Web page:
A problem that some people say is concurrent with a PoS system is that in such a system the rich will only get richer. Individuals with more wealth on the Blockchain have better chances of creating a block and receiving the transaction fees contained there than individuals with less wealth.

If you stake 20 percent of the Ethereum market cap, you have a 20 percent chance of creating a block and receiving the transaction fees contained in a block, if you stake .005 percent you have a .005 percent of creating the block and receiving the transaction fees contained in a block.

With that being said, is a PoS system really any different from a PoW system in terms of economic structure? In a PoW system individuals who can afford to spend more on computing power (the rich) are able to mine more resources (Bitcoin) then those who cannot afford to purchase as much computing power (the poor). It seems like either way, PoS or PoW, the rich get richer while increasing the distance between themselves and the less wealthy with each new block created.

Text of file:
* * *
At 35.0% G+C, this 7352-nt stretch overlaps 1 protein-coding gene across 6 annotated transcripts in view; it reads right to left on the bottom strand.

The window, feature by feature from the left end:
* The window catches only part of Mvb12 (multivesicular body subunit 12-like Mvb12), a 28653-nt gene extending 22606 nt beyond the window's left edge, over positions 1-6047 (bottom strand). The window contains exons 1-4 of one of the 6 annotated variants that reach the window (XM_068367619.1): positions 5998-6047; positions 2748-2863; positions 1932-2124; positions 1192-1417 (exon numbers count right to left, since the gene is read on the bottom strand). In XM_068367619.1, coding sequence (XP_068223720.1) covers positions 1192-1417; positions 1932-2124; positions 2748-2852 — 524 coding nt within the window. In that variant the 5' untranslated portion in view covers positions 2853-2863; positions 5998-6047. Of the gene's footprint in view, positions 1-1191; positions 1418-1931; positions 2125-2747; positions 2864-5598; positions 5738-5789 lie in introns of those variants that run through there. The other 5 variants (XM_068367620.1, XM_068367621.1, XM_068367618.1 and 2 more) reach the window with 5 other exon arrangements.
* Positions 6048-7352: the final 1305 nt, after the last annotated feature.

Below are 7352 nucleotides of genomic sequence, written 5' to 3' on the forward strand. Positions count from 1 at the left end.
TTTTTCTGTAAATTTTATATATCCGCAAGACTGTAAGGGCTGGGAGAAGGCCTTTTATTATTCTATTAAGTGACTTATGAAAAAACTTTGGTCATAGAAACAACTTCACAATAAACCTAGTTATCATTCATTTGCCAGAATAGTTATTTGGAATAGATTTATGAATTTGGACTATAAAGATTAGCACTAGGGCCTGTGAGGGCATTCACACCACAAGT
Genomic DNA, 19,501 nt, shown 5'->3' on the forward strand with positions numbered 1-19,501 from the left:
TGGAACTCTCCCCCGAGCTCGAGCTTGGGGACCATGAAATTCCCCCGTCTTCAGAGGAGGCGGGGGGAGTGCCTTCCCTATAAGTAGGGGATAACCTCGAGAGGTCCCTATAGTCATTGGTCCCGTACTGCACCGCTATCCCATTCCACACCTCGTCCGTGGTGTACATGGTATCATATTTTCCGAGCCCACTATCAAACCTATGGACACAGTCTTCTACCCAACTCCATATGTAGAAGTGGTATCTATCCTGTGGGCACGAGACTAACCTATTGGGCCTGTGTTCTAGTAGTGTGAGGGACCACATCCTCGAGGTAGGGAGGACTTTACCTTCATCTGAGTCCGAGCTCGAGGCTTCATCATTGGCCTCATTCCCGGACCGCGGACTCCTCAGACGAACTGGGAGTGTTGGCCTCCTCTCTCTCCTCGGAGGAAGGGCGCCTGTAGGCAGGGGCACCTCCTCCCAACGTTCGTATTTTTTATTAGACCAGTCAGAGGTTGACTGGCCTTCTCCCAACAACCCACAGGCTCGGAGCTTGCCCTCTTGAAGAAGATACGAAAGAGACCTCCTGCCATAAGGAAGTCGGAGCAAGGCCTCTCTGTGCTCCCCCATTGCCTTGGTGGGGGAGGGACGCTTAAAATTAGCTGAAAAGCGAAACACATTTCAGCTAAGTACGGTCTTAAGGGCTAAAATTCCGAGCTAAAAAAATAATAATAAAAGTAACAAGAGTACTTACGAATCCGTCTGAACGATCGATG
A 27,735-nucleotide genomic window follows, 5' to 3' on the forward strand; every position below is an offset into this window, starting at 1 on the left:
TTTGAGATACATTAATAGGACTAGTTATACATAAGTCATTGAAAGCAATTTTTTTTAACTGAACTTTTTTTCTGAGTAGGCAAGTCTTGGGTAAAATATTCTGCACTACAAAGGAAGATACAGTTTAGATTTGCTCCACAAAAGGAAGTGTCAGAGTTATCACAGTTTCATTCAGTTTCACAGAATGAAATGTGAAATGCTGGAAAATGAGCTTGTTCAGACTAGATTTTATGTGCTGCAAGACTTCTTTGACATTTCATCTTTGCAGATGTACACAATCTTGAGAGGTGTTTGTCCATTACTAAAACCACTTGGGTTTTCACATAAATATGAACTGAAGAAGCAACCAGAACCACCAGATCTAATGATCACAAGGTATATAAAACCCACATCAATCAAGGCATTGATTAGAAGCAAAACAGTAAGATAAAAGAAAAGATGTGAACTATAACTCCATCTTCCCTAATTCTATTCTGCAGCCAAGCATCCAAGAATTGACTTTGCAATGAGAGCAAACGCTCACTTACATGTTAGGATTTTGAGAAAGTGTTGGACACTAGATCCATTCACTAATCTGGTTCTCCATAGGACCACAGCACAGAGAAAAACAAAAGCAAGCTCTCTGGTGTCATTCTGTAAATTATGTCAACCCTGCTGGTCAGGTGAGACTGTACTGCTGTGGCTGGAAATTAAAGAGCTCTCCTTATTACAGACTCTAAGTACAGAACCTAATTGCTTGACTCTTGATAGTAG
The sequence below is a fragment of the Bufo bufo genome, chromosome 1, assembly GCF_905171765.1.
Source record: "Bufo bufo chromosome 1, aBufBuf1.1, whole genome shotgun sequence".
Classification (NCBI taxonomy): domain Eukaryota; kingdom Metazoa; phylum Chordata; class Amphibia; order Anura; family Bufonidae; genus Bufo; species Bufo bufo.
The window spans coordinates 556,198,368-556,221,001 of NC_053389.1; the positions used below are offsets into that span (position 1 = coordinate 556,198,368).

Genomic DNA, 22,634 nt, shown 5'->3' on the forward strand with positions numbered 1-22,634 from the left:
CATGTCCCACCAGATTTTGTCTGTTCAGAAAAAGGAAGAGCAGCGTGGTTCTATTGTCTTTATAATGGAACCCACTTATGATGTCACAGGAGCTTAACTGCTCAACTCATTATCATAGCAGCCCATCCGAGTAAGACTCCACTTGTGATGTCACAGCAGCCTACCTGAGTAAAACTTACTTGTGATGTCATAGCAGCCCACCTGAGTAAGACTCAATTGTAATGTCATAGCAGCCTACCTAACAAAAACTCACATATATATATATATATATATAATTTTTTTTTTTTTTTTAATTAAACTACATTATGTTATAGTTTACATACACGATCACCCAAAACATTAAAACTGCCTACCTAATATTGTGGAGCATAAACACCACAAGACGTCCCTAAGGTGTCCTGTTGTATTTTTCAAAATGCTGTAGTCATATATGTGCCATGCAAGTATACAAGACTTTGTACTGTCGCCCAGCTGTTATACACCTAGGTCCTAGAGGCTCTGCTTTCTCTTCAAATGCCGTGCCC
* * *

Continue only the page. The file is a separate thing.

The PoS system will be in full swing by the time Ethereum upgrades to Serenity, the final milestone in Ethereum’s roadmap. At the Serenity phase, Ethereum will be a Blockchain business with a built-in turing-complete programming language that can be used by other developers, companies, and entities to create contracts, applications, and systems. In a presentation in 2017, Ethereum developer Hudson Jameson discussed Ethereum's roadmap. Although Hudson did not give an estimate of when Serenity would be released, he did say that when Serenity is released “this is going to be when you know the really big stuff hits”.

Ethereum is one of the Blockchain networks that more closely resembles a business than a lot of the other Blockchain networks and Blockchain-related companies offering digital assets. Ethereum's four phase roadmap and white paper make it very clear what the company intends to accomplish.  Ethereum white paper reads:

“What Ethereum intends to provide is a Blockchain with a built-in fully fledged Turing-complete programming language that can be used to create "contracts" that can be used to encode arbitrary state transition functions, allowing users to create any of the systems described above, as well as many others that we have not yet imagined, simply by writing up the logic in a few lines of code.”

In other words, Ethereum’s goal is to provide a service that allows other Blockchain related companies to create whatever sort of application, product or system that they desire through programming. It is kind of wild to think that the value of a entity that is not even 75 percent toward its roadmap destination was valued at $1,430.81 on January 13, 2018. But with that being said, Hudson’s comment on Serenity starts to make a lot of sense.